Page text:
time for spring cleaning???

april's issue of real simple magazine has a fantastic spread of tips and tricks for cleaning with basic stuff most people already have laying somewhere around the home--lemons, castile soap, cooking oil, vinegar, baking soda, table salt and more. what surprised me the most is that they didn't really put much of an eco-friendly spin on the article, it's more of just an "alternate usage for everyday items" kind of thing. a big miss, in my opinion, but i guess it could have something to do with some of their advertisers--febreeze, nature's source spray cleanser (by the maker of scrubbing bubbles, softsoap--anyway, here were a few of my faves:

lemon juice: when coupled with enough cream of tartar to make a paste, is supposed to cut/bleach out grout stains. i'm wondering if it'll work on mildew--i've got some stubborn stuff shower that baking soda/castille soap isn't helping with. i'm *thisclose* to breaking out the bleach. but i'll give the lemon juice/cream of tartar a try & report back on effectiveness.

castile soap: while washing the car. (1/4 cup soap to large bucket of warm water). i haven't washed my car in a loooooong time (drought drought drought) but next time i do, i'm forgoing the regular car wash liquid in place of dr. bronner's.

cooking oil: to prevent rattan and wicker from getting dry/brittle from sun exposure. i don't happen to have any wicker, but i did work as a copywriter for a gardening company and was given the task of writing the warning label packaging for bottles of wicker care liquid. let's just say the font size ended up needing to be smaller to fit all of the multiple health warnings. anyway, if you want to try this, warm oil over low heat on the stove to thin and brush with a soft cloth onto furniture. sunflower oil is recommended. cooking oil can also be used to polish shoes.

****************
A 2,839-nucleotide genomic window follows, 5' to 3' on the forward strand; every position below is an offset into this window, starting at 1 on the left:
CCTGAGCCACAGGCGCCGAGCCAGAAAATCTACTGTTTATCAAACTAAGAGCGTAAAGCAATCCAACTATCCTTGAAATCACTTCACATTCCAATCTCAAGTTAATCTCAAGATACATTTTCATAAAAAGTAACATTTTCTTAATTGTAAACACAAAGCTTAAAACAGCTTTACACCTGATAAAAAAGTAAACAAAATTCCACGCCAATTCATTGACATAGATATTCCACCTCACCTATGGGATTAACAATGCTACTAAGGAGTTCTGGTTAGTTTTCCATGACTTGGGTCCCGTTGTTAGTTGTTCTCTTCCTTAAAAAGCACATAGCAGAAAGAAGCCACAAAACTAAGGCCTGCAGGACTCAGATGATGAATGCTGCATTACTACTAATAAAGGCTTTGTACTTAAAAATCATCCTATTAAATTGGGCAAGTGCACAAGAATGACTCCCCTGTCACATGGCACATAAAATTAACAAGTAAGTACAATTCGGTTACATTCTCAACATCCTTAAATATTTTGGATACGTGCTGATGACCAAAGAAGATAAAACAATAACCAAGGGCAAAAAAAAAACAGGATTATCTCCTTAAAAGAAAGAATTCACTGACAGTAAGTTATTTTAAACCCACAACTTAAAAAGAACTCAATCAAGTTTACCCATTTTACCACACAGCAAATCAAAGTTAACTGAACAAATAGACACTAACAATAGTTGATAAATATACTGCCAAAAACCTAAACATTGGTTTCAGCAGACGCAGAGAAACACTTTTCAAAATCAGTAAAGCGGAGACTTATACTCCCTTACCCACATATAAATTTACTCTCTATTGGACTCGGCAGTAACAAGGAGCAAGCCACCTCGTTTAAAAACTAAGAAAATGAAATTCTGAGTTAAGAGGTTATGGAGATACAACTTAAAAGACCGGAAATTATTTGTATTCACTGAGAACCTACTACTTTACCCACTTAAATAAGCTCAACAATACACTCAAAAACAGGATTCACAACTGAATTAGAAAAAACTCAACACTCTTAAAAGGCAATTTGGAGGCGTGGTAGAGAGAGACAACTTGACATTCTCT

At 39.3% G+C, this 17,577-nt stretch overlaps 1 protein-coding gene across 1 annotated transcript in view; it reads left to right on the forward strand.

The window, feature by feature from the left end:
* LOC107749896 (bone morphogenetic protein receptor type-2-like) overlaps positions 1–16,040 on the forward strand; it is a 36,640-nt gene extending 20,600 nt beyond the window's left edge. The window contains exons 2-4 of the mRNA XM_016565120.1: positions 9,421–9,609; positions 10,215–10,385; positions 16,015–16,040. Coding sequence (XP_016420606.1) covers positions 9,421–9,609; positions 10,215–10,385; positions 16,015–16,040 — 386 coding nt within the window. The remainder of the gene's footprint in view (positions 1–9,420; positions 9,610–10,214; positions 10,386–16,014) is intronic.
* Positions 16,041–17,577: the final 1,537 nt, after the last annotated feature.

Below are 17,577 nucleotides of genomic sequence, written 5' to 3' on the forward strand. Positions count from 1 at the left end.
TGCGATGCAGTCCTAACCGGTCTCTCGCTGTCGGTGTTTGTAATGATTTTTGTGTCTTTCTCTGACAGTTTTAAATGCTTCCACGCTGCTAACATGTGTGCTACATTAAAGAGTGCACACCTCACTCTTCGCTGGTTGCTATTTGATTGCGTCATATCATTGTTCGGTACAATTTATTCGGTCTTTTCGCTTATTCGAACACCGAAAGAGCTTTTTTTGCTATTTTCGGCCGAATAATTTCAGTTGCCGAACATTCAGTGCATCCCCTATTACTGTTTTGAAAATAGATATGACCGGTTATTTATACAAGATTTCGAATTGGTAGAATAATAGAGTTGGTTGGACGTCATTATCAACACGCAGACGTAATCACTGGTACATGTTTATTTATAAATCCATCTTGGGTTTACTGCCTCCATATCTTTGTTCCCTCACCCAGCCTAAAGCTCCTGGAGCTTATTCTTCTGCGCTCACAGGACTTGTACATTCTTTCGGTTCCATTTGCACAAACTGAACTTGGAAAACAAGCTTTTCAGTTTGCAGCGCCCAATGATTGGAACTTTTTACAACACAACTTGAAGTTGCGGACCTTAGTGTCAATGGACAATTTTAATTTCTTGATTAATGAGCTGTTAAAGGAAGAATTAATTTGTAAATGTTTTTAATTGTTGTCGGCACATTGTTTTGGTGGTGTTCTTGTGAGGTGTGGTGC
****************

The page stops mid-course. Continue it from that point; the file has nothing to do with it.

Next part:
vinegar: use it to wash windows & mirrors. i can vouch for this. vinegar is better than windex. real simple's recommended ratio is 1/4 cup vinegar to 2 cups water, with a squirt of dr. bronner's thrown in. i just use straight up vinegar.

toothpaste: to clean chrome fixtures in the bathroom (what convenient placement!). rub on a small dollop and buff until shiny.

white bread: to remove dust from oil paintings. i have no oil paintings, but hope that one of you readers does, just so someone will do this. make sure to compost the used bread!

rubbing alcohol: to erase permanent marker from finished wood and other solid surfaces. very timely, as lucy just made pretty artwork on my kitchen table with a hot pink pen (my fault).

oatmeal: to clean very dirty hands. make a paste with water and scrub. sounds exfoliating! i'm going to have jeremy try this--he uses gojo after working on the cars and it smells horrible.

there were lots more neat ideas in the magazine! definitely worth a flip-though while standing in line at the market!

1 comment:

HiJeremy said...

Dude I just bought my first bottle of Dr. Bonners....still trying to read the label...i love it already...also compare any commercial bodywash...Dial-Axe-Etc. to the ingrediants in trader joes body wash...it is amazing!